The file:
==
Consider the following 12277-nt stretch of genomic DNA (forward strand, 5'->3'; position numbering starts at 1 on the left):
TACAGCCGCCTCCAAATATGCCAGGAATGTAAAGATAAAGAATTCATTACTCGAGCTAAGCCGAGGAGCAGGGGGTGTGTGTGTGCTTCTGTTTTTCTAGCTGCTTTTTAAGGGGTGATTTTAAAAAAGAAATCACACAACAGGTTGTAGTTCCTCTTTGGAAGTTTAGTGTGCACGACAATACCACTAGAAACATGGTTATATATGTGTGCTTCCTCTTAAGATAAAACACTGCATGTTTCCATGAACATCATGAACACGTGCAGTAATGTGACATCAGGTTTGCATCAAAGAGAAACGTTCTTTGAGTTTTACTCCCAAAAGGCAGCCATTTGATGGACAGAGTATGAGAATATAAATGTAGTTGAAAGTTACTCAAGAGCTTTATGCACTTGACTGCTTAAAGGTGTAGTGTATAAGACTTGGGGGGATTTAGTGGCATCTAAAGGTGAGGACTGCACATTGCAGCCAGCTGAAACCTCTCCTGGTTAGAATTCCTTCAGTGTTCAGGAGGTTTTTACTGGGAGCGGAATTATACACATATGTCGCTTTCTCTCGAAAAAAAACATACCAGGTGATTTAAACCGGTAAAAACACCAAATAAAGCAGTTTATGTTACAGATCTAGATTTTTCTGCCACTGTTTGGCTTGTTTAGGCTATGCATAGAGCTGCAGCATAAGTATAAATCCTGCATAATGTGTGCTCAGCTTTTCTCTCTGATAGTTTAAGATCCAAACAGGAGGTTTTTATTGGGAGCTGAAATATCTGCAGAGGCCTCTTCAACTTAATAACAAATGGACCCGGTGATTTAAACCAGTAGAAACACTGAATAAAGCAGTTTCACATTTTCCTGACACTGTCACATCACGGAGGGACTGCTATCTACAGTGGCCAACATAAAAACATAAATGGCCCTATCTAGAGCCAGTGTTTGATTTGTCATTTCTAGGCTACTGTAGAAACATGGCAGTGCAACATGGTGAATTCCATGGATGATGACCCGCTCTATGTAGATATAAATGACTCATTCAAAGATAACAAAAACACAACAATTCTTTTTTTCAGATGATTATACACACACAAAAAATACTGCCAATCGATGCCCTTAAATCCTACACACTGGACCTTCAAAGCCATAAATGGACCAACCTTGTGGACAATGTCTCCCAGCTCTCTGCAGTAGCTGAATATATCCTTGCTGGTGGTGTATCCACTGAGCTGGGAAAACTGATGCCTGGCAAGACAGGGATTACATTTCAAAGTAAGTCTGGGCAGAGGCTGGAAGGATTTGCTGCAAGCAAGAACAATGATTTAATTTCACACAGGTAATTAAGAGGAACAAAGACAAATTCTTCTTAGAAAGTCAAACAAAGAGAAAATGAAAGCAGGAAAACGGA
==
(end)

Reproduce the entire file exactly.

Consider the following 12277-nt stretch of genomic DNA (forward strand, 5'->3'; position numbering starts at 1 on the left):
TACAGCCGCCTCCAAATATGCCAGGAATGTAAAGATAAAGAATTCATTACTCGAGCTAAGCCGAGGAGCAGGGGGTGTGTGTGTGCTTCTGTTTTTCTAGCTGCTTTTTAAGGGGTGATTTTAAAAAAGAAATCACACAACAGGTTGTAGTTCCTCTTTGGAAGTTTAGTGTGCACGACAATACCACTAGAAACATGGTTATATATGTGTGCTTCCTCTTAAGATAAAACACTGCATGTTTCCATGAACATCATGAACACGTGCAGTAATGTGACATCAGGTTTGCATCAAAGAGAAACGTTCTTTGAGTTTTACTCCCAAAAGGCAGCCATTTGATGGACAGAGTATGAGAATATAAATGTAGTTGAAAGTTACTCAAGAGCTTTATGCACTTGACTGCTTAAAGGTGTAGTGTATAAGACTTGGGGGGATTTAGTGGCATCTAAAGGTGAGGACTGCACATTGCAGCCAGCTGAAACCTCTCCTGGTTAGAATTCCTTCAGTGTTCAGGAGGTTTTTACTGGGAGCGGAATTATACACATATGTCGCTTTCTCTCGAAAAAAAACATACCAGGTGATTTAAACCGGTAAAAACACCAAATAAAGCAGTTTATGTTACAGATCTAGATTTTTCTGCCACTGTTTGGCTTGTTTAGGCTATGCATAGAGCTGCAGCATAAGTATAAATCCTGCATAATGTGTGCTCAGCTTTTCTCTCTGATAGTTTAAGATCCAAACAGGAGGTTTTTATTGGGAGCTGAAATATCTGCAGAGGCCTCTTCAACTTAATAACAAATGGACCCGGTGATTTAAACCAGTAGAAACACTGAATAAAGCAGTTTCACATTTTCCTGACACTGTCACATCACGGAGGGACTGCTATCTACAGTGGCCAACATAAAAACATAAATGGCCCTATCTAGAGCCAGTGTTTGATTTGTCATTTCTAGGCTACTGTAGAAACATGGCAGTGCAACATGGTGAATTCCATGGATGATGACCCGCTCTATGTAGATATAAATGACTCATTCAAAGATAACAAAAACACAACAATTCTTTTTTTCAGATGATTATACACACACAAAAAATACTGCCAATCGATGCCCTTAAATCCTACACACTGGACCTTCAAAGCCATAAATGGACCAACCTTGTGGACAATGTCTCCCAGCTCTCTGCAGTAGCTGAATATATCCTTGCTGGTGGTGTATCCACTGAGCTGGGAAAACTGATGCCTGGCAAGACAGGGATTACATTTCAAAGTAAGTCTGGGCAGAGGCTGGAAGGATTTGCTGCAAGCAAGAACAATGATTTAATTTCACACAGGTAATTAAGAGGAACAAAGACAAATTCTTCTTAGAAAGTCAAACAAAGAGAAAATGAAAGCAGGAAAACGGA